Heart-Warming Spices

 

Winter is the time when dream of hot exotic countries. A hint of the warm ambiance from those places can be found in fragrant and warming spices that boost the taste of dishes and drinks and help us fight colds and depression.

 

Some of the warming spices include star anise, ginger, nutmeg, cardamom, cinnamon, cloves, and many others. They are added into desserts and main dishes, alcoholic and alcohol-free beverages, and are widely used in alternative medicine. 

 

Star anise is characterized by its pronounced taste and flavor and its especially nice appearance: an eight-pointed star. This spice is widely used in Chinese cuisine where it is added to both main dishes and desserts. In European cuisine, star anise is used primarily in baking. A young star anise can add an original flavor to any pastry. But you should use only a sprinkle of it because the spice’s strong taste can spoil a dish. In addition, star anise is good for your health: it facilitates stomach and intestinal digestion, and it can cheer you up like coffee. By the way, star anise goes very well with coffee and boosts its beneficial qualities.   

Ginger root is added for a spicy flavor into different dishes and drinks. Ginger is consumed fresh, dried, marinated, or candied, in one piece, sliced, or ground. It can also be added into salads, soups, meat, vegetables, mushrooms, cereals, beans, and cheese. It is a frequent ingredient in desserts, pastries, and numerous drinks. For sauces and soups it is better to use ground ginger, while for meat dishes fresh root is best. In India, ginger flour is used to make sweet and non-sweet dough. In some Asian countries, ginger is candied in syrup and covered in chocolate for candied fruits and jams. In Europe, they make ginger bread and ginger ice cream. In Japanese restaurants marinated ginger root is served with sushi and rolls. Ginger is known to freshen your breath, improve digestion, stimulate blood flow, boost immunity, treat colds, and help you lose weight.   

 

Nutmeg is normally used dried and ground. It is most often added to desserts, chocolate, pastries, jams, and drinks (like cocoa). But nutmeg can also be used in meat and fish dishes, with mushrooms or vegetables. In eastern countries it is also added to soups, sauces, salads, and rice. Nutmeg is an ingredient in the famous béchamel sauce so valued in Italian and French cuisines. In Switzerland, nutmeg is used to flavor a cheese fondue. Nutmeg helps your human body to digest meat and dairy products. It is often added to milk along with honey and cardamom to be consumed at night to help you sleep better. Nutmeg also calms our nervous system and helps treat gastrointestinal problems and sexual disorders.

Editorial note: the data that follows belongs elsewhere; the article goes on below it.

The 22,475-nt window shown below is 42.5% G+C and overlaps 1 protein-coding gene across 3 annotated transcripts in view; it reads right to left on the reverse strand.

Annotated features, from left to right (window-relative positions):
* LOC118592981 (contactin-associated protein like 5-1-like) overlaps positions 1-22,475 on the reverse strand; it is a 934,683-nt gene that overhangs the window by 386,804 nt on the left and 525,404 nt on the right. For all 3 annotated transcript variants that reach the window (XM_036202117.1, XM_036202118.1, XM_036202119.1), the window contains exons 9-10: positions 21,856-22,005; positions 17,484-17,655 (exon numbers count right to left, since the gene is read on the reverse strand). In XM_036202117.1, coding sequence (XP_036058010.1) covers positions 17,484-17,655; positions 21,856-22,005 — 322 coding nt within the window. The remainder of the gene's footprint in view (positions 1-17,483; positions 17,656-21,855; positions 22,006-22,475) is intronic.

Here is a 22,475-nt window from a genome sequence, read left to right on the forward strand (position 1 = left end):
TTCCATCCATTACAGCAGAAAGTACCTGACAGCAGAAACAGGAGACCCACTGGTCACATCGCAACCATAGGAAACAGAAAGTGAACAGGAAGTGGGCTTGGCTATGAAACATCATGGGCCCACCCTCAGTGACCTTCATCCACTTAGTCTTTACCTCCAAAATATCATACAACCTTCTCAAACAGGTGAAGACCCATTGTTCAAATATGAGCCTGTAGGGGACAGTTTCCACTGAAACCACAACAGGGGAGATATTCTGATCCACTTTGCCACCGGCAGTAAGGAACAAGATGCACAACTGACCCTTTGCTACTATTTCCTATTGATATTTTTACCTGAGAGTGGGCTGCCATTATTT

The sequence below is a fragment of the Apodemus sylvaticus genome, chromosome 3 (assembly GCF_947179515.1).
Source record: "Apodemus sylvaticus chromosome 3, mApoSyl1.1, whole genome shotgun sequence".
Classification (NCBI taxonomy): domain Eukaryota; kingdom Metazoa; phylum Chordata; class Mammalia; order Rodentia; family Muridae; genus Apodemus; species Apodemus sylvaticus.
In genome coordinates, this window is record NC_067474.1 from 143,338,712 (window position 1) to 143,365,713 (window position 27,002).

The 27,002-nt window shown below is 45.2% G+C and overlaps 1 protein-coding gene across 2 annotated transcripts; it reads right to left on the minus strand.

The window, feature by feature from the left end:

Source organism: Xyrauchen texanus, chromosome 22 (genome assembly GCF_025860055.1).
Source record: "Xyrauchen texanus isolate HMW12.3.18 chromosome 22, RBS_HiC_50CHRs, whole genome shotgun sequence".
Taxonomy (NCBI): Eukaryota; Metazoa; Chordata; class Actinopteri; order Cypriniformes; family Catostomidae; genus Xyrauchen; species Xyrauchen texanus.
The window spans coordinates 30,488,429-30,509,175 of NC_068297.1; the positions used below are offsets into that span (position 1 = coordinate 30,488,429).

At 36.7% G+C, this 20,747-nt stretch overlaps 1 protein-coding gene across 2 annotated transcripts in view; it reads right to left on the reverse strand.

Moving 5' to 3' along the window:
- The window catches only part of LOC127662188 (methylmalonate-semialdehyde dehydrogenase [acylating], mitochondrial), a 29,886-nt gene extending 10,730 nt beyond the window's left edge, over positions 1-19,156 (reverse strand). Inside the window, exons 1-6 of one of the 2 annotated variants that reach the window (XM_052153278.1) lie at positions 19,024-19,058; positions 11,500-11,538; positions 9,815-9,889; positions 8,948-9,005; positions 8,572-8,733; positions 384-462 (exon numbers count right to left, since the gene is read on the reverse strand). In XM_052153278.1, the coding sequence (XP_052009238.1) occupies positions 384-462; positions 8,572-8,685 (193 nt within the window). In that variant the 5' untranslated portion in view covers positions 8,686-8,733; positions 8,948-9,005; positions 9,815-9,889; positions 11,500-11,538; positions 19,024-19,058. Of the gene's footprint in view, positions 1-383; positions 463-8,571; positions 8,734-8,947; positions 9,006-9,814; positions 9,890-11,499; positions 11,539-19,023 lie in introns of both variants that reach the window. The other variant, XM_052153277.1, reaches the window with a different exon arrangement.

Cardamom has a fragrant aroma and pleasant taste with a slight lemon undertone. It is widely used in Indian cuisine. It can be green (most widespread), white (most appropriate for desserts and drinks), and black (because of its strong taste it is used to add a piquant taste to main dishes). Cardamom usually goes well with meat and cereals; it tastes good in chocolate desserts and adds a sophisticated touch to different drinks. This spice is a popular component of many folk remedies because it helps treat bronchitis, gastrointestinal and gynecological diseases, and removes toxins from your body.  

 

Cinnamon is probably the most widespread of all the “warm” spices in our part of the world. It originated from Sri Lanka and then was disseminated all over the world from there. This spice is used as a powder or in sticks; it is added to sweet and hot dishes, into coffee, tea, and mulled wine.   A regular cherry or apple pie seasoned with cinnamon turns into a festive Christmas dessert. This spice is also added to marinades and poultry dishes. It has a soft taste and flavor and so is easily combined with other spices. Cinnamon is an effective remedy for cold and heart conditions. 

Cloves are miniature dried flower buds of the clove tree. They have a piquant taste and a strong aroma. Cloves are most often added to marinades, pastry, meat dishes, soups, sauces, and warming drinks. It is not often used in sweet dishes, but when combined with cinnamon, it can add a special flavor. Desserts make use only of the tops of the clove buds. This spice has antibacterial, anesthetic, anti-spasmodic, and other medicinal qualities. Inhalations with clove oil are especially helpful for colds, runny noses, and coughing. Cloves help us warm up, facilitate digestion, and strengthen our liver and stomach function.         

All these spices can be used separately or in different combinations. By varying your spices, you can get new interesting tastes and flavors.   

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